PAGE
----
Single Parents’ Leighton Meester happens to know a few things about acting.
And singing. And jumpsuits. And playing the guitar. And how to coax you into watching and rewatching just about everything and anything she’s in until your YouTube recommendations are all baptized and twinkling with endless montages of the thirty-three-year-old. Oh, and philanthropy.
With the second season of the ABC sitcom welcoming audiences back every Wednesday this winter, 1883 sat down with Meester to rack her brain on unpopular music, the reality of single parents off-screen, and MAGA hats.
What was it that drew you to add something like Single Parents to your roster?
I mean, it started off with the character and the feeling that I had before I met anybody. Just reading the first script alone, the prospect of playing a single mom who is so well rounded and written to obviously be living in a sort of more broad comedic world was so exciting to me. There are very fun storylines. But also, she has such a sensitive kid and she’s so in tune with him and that side of herself and her background and history, and how she deals with all of it being the full provider is challenging and fulfilling, and really fun.
Now last season, super rare thing to do but you had audiences actually enjoy listening to metal…so how’s this season planning to top that?
Yeah! So, the first episode of this season we did karaoke. I’m sure [metal] will manage to play a role again. She’s definitely a metalhead, something that I don’t personally relate to a whole ton, but it’s obviously a fun part of the character that I really enjoy. It gives it a lot of flavor. But yeah, I mean I don’t know. I search far and wide for snow, I’m gonna be having interactions – for better or worse – with my son’s father; I have some fun with Will and figuring out what that relationship ultimately is. So yeah, all of that is very exciting and lots of fun stuff – but not necessarily as fun as performing a metal song. I’m sure they’ll come up with something.
Now your character Angie, did Slayer for her 30th, but what about you? What did you do?
My 30th…what was my 30th? [pauses] I didn’t do anything. I was on location shooting something, and I think I had a nice dinner with some family. I’m pretty sure that was all. Not as fun as Angie.
That’s still always fun. You mentioned earlier how Angie is going to be having more scenes with her ex who happens to be played by Adam Brody, so is it weird having your real-life husband play your ex on the show
Is it weird?
Yeah, or just kind of something that makes you go ‘Whoa’?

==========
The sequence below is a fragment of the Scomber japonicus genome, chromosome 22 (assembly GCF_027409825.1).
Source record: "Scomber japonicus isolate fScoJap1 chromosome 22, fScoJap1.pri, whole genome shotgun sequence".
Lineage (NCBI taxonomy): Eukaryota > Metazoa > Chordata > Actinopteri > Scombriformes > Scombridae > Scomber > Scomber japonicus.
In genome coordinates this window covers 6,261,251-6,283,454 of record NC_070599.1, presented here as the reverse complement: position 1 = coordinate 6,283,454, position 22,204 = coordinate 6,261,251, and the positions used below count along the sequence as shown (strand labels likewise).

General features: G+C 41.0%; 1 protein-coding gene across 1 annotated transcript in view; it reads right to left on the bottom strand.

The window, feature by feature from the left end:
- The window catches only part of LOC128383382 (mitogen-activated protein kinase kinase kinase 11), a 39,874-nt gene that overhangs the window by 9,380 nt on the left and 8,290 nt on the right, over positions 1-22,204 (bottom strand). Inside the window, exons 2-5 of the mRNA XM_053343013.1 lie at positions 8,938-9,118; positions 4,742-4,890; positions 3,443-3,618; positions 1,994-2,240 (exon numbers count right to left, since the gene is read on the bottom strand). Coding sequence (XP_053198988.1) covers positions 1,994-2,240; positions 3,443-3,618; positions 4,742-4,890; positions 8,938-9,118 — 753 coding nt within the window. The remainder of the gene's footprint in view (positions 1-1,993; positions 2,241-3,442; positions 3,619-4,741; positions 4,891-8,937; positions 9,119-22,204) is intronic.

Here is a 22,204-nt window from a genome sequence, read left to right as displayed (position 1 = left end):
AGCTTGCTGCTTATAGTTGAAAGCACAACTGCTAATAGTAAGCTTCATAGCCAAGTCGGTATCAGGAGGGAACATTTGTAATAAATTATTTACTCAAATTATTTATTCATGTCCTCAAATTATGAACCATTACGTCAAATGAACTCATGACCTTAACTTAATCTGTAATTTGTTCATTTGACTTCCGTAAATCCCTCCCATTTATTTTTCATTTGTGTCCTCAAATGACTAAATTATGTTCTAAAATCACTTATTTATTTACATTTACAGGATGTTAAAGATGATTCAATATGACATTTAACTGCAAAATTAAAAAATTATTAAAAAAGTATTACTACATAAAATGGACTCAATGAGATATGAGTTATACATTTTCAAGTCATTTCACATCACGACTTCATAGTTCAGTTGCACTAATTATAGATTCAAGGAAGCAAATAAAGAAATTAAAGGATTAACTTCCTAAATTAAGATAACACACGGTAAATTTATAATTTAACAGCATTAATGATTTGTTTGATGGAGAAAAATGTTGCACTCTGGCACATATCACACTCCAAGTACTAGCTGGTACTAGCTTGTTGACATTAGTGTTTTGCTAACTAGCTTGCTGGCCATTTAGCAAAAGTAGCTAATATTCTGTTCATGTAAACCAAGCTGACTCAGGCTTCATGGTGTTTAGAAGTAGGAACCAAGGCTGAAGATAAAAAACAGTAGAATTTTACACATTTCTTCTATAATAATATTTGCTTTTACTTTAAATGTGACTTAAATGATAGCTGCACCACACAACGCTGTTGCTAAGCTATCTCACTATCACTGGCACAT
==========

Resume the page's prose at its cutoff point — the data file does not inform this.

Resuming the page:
No, I wouldn’t say it’s weird. It’s definitely really fun and I love having him. It’s my favorite job and work environment, and everyone that I work with is kind of like a family ‘cause we see them so much and they all get along so well. So, bringing him to work on this thing that I really love with my sort of family away from home is really nice. And you know, for whatever reason, it seems sort of natural. It doesn’t feel out of the ordinary to be working with him. It’s really fun though.
How about the rest of the cast? Is it difficult to do scenes with such a funny line-up?
At times, yes. Definitely. And I’m not above breaking, so I definitely at times can’t make it through a scene without laughing, especially when I’m on set with Taran. He cracks me up and he does it on purpose.
Moving to a more serious angle, lots of sitcoms can tend to really butcher whatever point-of-view they’re trying to get across, whether it be within an Asian family or even a group of friends living in New York…So, how does it feel to be a part of a show that’s actually not making single parents look, you know, like TV characters?
Well, first of all, I’m a big fan of Friends [laughs]. But yeah, I’d like to think that our show is definitely married – no pun intended – to the lightheartedness and sense of humor that you have to have to be a parent, with the truly heartfelt, emotional journey that it is being a parent. And then the fun and sometimes frustration of sometimes being single, it sort of puts all those together in a way that is at times funny and a relief to see. And then also, it sort of makes you want to feel closer to your loved ones and to appreciate your family and your friends and the people who you’re close to.